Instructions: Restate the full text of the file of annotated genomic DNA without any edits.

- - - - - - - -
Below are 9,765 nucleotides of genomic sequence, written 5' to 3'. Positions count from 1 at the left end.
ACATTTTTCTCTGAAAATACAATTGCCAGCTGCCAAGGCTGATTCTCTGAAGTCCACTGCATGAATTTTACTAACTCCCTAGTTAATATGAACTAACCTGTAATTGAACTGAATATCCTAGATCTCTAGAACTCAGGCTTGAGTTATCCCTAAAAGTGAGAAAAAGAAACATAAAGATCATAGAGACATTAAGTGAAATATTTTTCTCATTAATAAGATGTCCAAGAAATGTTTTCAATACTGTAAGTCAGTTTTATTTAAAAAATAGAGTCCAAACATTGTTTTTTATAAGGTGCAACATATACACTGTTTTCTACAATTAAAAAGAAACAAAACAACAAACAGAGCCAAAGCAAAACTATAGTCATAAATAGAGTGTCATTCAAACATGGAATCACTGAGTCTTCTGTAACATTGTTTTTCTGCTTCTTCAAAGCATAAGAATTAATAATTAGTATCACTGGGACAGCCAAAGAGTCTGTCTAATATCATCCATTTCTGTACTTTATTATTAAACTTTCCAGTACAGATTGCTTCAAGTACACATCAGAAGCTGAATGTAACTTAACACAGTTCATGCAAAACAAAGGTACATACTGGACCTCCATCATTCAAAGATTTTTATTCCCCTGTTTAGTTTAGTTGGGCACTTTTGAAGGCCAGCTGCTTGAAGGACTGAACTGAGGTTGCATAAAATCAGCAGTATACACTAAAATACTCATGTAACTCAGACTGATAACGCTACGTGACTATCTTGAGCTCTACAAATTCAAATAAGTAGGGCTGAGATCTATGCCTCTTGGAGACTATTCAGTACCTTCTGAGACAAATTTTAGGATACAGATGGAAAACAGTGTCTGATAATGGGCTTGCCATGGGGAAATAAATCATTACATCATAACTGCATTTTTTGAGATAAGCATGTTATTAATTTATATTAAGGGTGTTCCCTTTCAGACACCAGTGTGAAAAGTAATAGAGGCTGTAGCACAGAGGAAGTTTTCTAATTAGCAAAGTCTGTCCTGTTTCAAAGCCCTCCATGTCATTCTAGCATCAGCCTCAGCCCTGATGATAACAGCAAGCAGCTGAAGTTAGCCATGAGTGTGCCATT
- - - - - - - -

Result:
Below are 9,765 nucleotides of genomic sequence, written 5' to 3'. Positions count from 1 at the left end.
ACATTTTTCTCTGAAAATACAATTGCCAGCTGCCAAGGCTGATTCTCTGAAGTCCACTGCATGAATTTTACTAACTCCCTAGTTAATATGAACTAACCTGTAATTGAACTGAATATCCTAGATCTCTAGAACTCAGGCTTGAGTTATCCCTAAAAGTGAGAAAAAGAAACATAAAGATCATAGAGACATTAAGTGAAATATTTTTCTCATTAATAAGATGTCCAAGAAATGTTTTCAATACTGTAAGTCAGTTTTATTTAAAAAATAGAGTCCAAACATTGTTTTTTATAAGGTGCAACATATACACTGTTTTCTACAATTAAAAAGAAACAAAACAACAAACAGAGCCAAAGCAAAACTATAGTCATAAATAGAGTGTCATTCAAACATGGAATCACTGAGTCTTCTGTAACATTGTTTTTCTGCTTCTTCAAAGCATAAGAATTAATAATTAGTATCACTGGGACAGCCAAAGAGTCTGTCTAATATCATCCATTTCTGTACTTTATTATTAAACTTTCCAGTACAGATTGCTTCAAGTACACATCAGAAGCTGAATGTAACTTAACACAGTTCATGCAAAACAAAGGTACATACTGGACCTCCATCATTCAAAGATTTTTATTCCCCTGTTTAGTTTAGTTGGGCACTTTTGAAGGCCAGCTGCTTGAAGGACTGAACTGAGGTTGCATAAAATCAGCAGTATACACTAAAATACTCATGTAACTCAGACTGATAACGCTACGTGACTATCTTGAGCTCTACAAATTCAAATAAGTAGGGCTGAGATCTATGCCTCTTGGAGACTATTCAGTACCTTCTGAGACAAATTTTAGGATACAGATGGAAAACAGTGTCTGATAATGGGCTTGCCATGGGGAAATAAATCATTACATCATAACTGCATTTTTTGAGATAAGCATGTTATTAATTTATATTAAGGGTGTTCCCTTTCAGACACCAGTGTGAAAAGTAATAGAGGCTGTAGCACAGAGGAAGTTTTCTAATTAGCAAAGTCTGTCCTGTTTCAAAGCCCTCCATGTCATTCTAGCATCAGCCTCAGCCCTGATGATAACAGCAAGCAGCTGAAGTTAGCCATGAGTGTGCCATT